fuel to help warm the engine; otherwise, they are just as
powerful as vehicles that use soot-producing fuels.
Little got started in
the diesel-conversion business after Jonathan Pratt, a friend
and neighbor, showed off a Ford 250 pickup he was running
on used kitchen oil generated by the three restaurants he
"I guess all my
buddies sat back and waited until I had about 20,000 miles
on my truck," said Pratt, who owns Peter Pratt’s Inn
in Yorktown and the Umami cafes in Croton-on-Hudson and Fishkill.
"Then they all bought Ford 250s, and now everyone is
out gathering vegetable oil."
Initially, it was like
looking for petroleum in a sheik’s backyard. Restaurants,
who have to pay to get rid of the oil properly, were happy
to give it away for free.
"Imagine in one
neighborhood, four vehicles running on renewable fuel,"
Pratt said. "There are hardly any emissions because 97
percent of the emissions are absorbed by nature and turned
back into oxygen. "
Pratt said he had been
spending $800 a month in diesel fuel to drive back and forth
to three locations, at 10 miles to the gallon. With his fuel
now coming from his kitchens, that cost has all but disappeared.
David Friedman, research
director for clean vehicles at the Union of Concerned Scientists,
said if gas prices stay high, the move away from fossil fuels
could occur faster than the 50-year horizon some are predicting.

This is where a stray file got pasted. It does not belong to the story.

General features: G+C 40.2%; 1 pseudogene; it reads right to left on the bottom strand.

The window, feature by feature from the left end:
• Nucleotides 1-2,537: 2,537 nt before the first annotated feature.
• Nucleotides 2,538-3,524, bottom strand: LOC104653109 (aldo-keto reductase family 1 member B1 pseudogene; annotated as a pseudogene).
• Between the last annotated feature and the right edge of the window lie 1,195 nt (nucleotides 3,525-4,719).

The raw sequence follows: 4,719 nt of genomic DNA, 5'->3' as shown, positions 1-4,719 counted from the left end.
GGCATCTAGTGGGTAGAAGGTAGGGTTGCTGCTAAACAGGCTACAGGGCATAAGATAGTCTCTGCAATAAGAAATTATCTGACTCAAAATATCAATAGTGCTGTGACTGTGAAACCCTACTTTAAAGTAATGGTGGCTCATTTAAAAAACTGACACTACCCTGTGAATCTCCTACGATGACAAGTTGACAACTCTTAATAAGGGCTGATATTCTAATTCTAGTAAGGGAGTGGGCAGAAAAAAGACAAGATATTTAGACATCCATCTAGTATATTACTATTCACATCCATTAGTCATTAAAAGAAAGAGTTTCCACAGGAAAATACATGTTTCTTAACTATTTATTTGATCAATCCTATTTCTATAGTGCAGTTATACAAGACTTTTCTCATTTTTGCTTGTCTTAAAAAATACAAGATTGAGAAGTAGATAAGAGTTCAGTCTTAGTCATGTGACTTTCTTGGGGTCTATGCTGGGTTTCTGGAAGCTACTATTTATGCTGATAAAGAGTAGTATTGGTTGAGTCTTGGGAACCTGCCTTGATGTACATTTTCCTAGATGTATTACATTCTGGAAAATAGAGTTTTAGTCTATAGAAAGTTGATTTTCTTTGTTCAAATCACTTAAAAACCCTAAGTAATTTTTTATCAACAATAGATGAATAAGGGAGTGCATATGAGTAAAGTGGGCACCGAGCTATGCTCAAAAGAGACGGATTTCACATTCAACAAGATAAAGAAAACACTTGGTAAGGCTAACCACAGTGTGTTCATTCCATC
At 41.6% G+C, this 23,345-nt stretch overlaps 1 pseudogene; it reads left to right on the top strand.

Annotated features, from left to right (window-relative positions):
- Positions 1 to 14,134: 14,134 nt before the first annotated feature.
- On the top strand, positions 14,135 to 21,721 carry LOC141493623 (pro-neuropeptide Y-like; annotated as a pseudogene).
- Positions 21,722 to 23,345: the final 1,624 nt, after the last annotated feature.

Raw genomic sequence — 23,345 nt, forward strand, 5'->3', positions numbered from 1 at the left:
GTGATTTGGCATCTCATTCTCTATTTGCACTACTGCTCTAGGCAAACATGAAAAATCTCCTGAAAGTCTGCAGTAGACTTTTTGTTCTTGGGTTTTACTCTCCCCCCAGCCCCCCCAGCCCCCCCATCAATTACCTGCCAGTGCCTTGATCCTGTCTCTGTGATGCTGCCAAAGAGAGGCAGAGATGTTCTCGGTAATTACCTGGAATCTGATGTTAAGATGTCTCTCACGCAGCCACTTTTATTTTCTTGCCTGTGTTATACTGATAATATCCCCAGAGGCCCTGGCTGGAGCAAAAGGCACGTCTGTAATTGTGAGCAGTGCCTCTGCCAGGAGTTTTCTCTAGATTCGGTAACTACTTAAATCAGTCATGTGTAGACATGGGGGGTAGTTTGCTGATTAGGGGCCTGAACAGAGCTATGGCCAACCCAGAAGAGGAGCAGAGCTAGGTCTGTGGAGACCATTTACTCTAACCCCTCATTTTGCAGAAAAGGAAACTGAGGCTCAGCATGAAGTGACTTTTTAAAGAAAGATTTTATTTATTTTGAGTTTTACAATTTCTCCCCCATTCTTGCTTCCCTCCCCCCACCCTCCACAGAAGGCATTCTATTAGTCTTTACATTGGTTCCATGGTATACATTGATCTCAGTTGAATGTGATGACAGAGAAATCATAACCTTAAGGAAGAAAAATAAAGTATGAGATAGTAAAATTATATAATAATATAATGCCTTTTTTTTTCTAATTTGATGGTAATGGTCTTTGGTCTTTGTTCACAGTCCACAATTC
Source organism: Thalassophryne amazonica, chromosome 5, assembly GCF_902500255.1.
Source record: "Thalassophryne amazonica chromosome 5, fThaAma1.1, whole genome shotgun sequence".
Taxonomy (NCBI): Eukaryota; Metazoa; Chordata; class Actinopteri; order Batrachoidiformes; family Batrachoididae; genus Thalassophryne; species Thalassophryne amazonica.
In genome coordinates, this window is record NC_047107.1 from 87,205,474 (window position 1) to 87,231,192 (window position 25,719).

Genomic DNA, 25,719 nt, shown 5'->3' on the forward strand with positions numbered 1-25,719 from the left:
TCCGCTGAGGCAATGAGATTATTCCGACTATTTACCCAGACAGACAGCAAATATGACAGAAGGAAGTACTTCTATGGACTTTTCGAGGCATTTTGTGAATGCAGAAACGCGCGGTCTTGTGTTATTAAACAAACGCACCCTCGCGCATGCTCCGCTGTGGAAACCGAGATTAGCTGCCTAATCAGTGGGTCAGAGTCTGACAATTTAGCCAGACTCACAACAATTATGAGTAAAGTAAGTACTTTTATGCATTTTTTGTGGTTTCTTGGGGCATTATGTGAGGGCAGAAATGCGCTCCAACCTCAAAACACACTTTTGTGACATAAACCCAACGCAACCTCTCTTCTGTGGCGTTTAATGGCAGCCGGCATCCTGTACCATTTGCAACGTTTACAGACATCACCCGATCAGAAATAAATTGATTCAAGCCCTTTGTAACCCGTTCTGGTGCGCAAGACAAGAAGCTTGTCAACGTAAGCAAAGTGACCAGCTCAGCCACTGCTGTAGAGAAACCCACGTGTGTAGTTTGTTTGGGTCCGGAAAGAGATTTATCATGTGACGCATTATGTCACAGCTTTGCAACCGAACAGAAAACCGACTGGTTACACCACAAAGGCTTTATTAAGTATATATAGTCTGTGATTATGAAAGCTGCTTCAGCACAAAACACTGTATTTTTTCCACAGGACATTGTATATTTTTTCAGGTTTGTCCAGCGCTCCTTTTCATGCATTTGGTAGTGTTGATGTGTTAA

"The history of
biofuels is that when the government is interested in a new
technology, it moves forward," Friedman said. "When
it isn’t, progress wanes."
Friedman said the emerging
energy technologies — hydrogen, batteries, ethanol —
will have to be made more economical to work in most applications
and will have to be produced in a clean manner to deliver
the environmental help the scientific community promises.
"We know what petroleum’s
characteristics are," he said. "We don’t know as
much about the others. For all of this, we need a vision like
the one that got us to the moon. The irony is, it’s a lot
easier. The first step is auto mechanics, not rocket science."
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California standards updated: New York first adopted the
California Low Emission Vehicle (LEV) program in the early
1990s. Under the Clean Air Act, states have the right to
adopt the more stringent California program or adhere to
federal standards but may not create their own programs.
Yesterday’s approval is the latest in a series of changes
necessary for New York to maintain adherence to the California
Cutting greenhouse gases: Traditionally, the
LEV program has focused on reducing nitrogen oxides and volatile
organic compounds from tailpipe and fuel system emissions.
The latest version of the program addresses greenhouse gases
for the first time. The regulations revise the LEV program
to address carbon dioxide, methane, nitrous oxide and hydrofluorocarbons,
Stricter standards: The regulations mandate
new vehicle certification levels for all passenger cars, light-duty
trucks and medium-duty passenger vehicles starting with the
2009 model year. Manufacturers of all 2009 and later model-year
vehicles will be required to meet a fleet average standard
that becomes more stringent each year through 2016.
Environmental board: The 16-member environmental
board is composed of state agency heads and representatives
of the environmental community, citizen groups, business and
On the Web
For more information about alternative fuels,
visit the following Web sites